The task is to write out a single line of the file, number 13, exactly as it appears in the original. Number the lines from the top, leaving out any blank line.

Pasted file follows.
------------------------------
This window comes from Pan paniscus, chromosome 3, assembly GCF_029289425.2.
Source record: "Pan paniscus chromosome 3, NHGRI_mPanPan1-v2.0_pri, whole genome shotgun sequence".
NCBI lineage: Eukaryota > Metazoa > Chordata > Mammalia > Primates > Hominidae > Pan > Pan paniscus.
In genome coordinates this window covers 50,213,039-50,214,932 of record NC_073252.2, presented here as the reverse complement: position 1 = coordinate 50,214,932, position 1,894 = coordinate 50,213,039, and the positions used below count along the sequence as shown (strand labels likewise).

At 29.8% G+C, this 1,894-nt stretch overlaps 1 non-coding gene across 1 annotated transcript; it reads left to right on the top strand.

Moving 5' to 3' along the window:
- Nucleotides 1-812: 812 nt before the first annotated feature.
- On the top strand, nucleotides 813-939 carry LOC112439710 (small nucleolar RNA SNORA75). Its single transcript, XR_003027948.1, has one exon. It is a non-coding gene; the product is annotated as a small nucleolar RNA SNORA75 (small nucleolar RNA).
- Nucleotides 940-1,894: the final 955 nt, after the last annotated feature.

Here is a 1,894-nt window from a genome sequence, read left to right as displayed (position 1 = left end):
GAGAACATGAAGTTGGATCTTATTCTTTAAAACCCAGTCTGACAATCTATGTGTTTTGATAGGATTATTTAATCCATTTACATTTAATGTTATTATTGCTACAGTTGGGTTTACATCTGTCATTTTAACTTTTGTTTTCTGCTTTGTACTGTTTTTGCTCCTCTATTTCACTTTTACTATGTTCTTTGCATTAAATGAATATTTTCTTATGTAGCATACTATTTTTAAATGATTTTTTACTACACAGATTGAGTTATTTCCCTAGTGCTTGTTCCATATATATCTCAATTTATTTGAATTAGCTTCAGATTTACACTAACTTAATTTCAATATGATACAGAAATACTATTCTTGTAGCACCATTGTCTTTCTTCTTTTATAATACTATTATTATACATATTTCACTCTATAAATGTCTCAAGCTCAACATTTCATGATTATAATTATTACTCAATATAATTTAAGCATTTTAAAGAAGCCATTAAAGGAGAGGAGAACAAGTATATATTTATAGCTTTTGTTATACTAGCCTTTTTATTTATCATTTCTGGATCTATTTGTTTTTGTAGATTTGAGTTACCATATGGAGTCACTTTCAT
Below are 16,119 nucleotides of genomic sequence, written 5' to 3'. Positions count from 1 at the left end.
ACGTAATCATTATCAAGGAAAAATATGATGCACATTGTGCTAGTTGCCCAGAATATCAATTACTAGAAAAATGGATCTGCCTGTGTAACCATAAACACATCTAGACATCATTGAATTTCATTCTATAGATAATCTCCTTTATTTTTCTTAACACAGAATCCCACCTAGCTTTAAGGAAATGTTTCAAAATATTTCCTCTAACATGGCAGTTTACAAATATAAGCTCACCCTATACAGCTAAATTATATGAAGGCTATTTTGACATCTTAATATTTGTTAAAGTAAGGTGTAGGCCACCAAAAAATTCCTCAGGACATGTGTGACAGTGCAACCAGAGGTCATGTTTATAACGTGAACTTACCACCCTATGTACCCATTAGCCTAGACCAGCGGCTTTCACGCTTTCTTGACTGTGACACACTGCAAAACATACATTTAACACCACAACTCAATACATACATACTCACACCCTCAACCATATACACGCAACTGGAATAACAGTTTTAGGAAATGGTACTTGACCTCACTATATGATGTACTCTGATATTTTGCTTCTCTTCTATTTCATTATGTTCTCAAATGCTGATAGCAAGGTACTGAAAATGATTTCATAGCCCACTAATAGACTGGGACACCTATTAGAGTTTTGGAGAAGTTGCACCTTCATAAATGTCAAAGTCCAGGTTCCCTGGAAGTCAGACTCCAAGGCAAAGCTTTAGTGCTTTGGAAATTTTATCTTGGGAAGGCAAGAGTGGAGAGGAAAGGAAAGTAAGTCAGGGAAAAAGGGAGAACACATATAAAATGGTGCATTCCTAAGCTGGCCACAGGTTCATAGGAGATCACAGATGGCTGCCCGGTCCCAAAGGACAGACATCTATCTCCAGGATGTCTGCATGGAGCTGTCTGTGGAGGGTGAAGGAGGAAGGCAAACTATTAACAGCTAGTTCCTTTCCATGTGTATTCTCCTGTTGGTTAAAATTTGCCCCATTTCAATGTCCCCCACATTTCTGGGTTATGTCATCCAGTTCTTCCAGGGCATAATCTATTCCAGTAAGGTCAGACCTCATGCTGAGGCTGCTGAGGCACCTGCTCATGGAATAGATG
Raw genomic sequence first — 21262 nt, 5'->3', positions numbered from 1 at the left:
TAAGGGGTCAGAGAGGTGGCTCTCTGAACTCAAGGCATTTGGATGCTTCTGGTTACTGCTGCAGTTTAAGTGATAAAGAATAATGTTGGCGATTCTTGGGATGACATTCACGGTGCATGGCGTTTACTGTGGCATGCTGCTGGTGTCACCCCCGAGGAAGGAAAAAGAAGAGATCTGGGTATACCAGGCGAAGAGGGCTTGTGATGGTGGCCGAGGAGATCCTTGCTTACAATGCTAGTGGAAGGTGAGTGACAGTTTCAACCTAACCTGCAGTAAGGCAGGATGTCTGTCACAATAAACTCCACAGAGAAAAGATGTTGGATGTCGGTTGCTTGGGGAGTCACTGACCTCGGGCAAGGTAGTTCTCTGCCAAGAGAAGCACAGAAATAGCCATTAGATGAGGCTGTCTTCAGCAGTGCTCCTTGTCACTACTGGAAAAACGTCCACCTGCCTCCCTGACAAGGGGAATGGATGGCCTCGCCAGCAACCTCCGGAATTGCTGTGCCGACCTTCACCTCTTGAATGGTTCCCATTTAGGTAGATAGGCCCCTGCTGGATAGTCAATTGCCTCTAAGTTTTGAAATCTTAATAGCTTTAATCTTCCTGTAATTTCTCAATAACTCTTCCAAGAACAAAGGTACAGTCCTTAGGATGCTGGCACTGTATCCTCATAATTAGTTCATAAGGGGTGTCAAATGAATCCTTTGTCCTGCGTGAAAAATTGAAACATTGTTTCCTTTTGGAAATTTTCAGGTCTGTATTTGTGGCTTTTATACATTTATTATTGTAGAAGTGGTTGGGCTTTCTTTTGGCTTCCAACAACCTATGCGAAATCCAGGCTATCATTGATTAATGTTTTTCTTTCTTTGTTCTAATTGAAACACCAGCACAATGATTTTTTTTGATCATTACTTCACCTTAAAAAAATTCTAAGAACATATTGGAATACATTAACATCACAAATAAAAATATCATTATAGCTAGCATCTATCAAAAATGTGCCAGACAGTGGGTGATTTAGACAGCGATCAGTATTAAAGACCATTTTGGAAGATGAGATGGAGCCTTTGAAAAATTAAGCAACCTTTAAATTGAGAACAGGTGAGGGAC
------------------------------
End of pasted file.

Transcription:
ACGTAATCATTATCAAGGAAAAATATGATGCACATTGTGCTAGTTGCCCAGAATATCAATTACTAGAAAAATGGATCTGCCTGTGTAACCATAAACACATCTAGACATCATTGAATTTCATTCTATAGATAATCTCCTTTATTTTTCTTAACACAGAATCCCACCTAGCTTTAAGGAAATGTTTCAAAATATTTCCTCTAACATGGCAGTTTACAAATATAAGCTCACCCTATACAGCTAAATTATATGAAGGCTATTTTGACATCTTAATATTTGTTAAAGTAAGGTGTAGGCCACCAAAAAATTCCTCAGGACATGTGTGACAGTGCAACCAGAGGTCATGTTTATAACGTGAACTTACCACCCTATGTACCCATTAGCCTAGACCAGCGGCTTTCACGCTTTCTTGACTGTGACACACTGCAAAACATACATTTAACACCACAACTCAATACATACATACTCACACCCTCAACCATATACACGCAACTGGAATAACAGTTTTAGGAAATGGTACTTGACCTCACTATATGATGTACTCTGATATTTTGCTTCTCTTCTATTTCATTATGTTCTCAAATGCTGATAGCAAGGTACTGAAAATGATTTCATAGCCCACTAATAGACTGGGACACCTATTAGAGTTTTGGAGAAGTTGCACCTTCATAAATGTCAAAGTCCAGGTTCCCTGGAAGTCAGACTCCAAGGCAAAGCTTTAGTGCTTTGGAAATTTTATCTTGGGAAGGCAAGAGTGGAGAGGAAAGGAAAGTAAGTCAGGGAAAAAGGGAGAACACATATAAAATGGTGCATTCCTAAGCTGGCCACAGGTTCATAGGAGATCACAGATGGCTGCCCGGTCCCAAAGGACAGACATCTATCTCCAGGATGTCTGCATGGAGCTGTCTGTGGAGGGTGAAGGAGGAAGGCAAACTATTAACAGCTAGTTCCTTTCCATGTGTATTCTCCTGTTGGTTAAAATTTGCCCCATTTCAATGTCCCCCACATTTCTGGGTTATGTCATCCAGTTCTTCCAGGGCATAATCTATTCCAGTAAGGTCAGACCTCATGCTGAGGCTGCTGAGGCACCTGCTCATGGAATAGATG